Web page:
Monday, April 15, 2013

heft a gill for luck




It seems that everywhere you happen to look there is something historic in bloom. Ahhh, but that’s spring.

Glechoma is a low-growing, creeping ground cover in the mint family. I took the photo at Ijams Nature Center of it growing along the Universal Trail.

Native to Europe and southwestern Asia but introduced to North America, glechoma has now become common in most regions other than the Rockies. Its regional folk names include creeping Charlie, catsfoot, field balm, run-away-robin, ground ivy, and, perhaps the most widely used and my personal favorite, "gill-over-the-ground." But again a natural historian's query: What’s a gill?

Here’s one for my friends in the UK. The term can be traced back to the Saxons. They used the plant in brewing beer as flavoring, clarification and preservative, before the introduction of hops for the same purposes; thus the brewing-related name “gill-o'-the-ground.”

A gill was an unit of measurement as indicated by the chorus from the very old drinking song, “The Barley Mow,”

“Oh the quart pot, pint pot, half a pint, gill pot, half a gill, quarter gill, nipperkin and the brown bowl. Here's good luck, good luck, to the barley mow.“

That’s just great. But what’s a nipperkin?

2 comments:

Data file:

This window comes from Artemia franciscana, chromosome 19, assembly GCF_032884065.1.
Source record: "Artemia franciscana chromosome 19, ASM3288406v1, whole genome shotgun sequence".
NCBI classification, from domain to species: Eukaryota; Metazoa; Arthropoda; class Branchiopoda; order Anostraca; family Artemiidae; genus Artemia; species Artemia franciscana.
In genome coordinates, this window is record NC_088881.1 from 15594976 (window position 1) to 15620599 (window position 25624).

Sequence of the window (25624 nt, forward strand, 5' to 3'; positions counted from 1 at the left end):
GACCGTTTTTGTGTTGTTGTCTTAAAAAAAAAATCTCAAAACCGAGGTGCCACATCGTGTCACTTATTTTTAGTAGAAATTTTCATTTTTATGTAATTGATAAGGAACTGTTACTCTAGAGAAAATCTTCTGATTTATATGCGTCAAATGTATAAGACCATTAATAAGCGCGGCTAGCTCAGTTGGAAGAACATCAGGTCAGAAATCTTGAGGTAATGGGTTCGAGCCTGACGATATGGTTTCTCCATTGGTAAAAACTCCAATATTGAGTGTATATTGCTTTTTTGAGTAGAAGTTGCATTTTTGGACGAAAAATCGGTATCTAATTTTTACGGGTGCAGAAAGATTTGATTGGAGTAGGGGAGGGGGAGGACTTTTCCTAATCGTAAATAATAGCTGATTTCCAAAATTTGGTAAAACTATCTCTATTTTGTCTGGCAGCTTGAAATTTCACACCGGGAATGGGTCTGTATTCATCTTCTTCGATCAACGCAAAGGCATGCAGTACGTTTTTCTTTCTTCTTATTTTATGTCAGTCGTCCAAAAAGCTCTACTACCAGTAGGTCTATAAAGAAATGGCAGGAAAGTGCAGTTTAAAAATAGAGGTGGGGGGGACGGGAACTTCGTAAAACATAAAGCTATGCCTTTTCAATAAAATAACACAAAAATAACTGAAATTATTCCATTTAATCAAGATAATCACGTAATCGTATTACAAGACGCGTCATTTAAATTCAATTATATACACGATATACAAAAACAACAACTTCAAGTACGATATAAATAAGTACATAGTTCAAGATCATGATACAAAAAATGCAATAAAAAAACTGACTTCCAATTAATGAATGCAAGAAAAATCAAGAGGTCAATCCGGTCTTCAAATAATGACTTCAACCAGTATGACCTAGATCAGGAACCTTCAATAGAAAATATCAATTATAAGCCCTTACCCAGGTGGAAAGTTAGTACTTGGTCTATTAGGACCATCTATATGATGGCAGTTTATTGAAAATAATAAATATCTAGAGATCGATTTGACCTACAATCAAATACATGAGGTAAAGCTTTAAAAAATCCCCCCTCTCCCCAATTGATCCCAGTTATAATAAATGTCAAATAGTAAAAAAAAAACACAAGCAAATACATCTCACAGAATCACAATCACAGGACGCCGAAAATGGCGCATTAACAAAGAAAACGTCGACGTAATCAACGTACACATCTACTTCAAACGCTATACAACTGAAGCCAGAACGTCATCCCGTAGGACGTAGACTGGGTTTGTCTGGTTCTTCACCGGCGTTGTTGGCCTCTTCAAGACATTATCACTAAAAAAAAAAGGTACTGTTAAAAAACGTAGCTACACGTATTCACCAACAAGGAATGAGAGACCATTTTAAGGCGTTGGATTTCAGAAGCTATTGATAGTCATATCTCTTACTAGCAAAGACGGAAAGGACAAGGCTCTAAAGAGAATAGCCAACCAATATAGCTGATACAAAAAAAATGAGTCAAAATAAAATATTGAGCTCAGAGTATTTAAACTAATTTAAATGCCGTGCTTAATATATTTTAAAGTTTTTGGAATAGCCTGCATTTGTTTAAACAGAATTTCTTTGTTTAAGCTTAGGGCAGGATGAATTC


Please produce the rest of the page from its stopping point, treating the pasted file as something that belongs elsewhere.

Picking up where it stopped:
Rambling Rob said...

Hi Stephen, I have some sprigs of ground ivy on my desk as I read your post, picked by my son on Bembridge Down yesterday - quite fragrant when the leaves are crushed. And here is another coincidence: my Grandad on my mother's side was a milkman in Portsmouth in the 1930s, with a milk cart pulled around the streets by horse, filling jugs brought out to him in those days from an urn on the cart, and I also have one of his original milk measures here which is a gill. It looks like a small bean can on a hooked handle, used like a ladle. Following the pattern of decreasing quantities in the song The Barley Mow I'd guess a nipperkin is one eighth of a gill?

Stephen Lyn Bales said...

Hello Rambling Rob.

I posted this with you in mind, hoping to hear from you again. Wonderful family story and as you suspected, I felt that a nipperkin must be a very small quantity. Many thanks.

Enjoy your gill. Now, I must find some for my desk as well.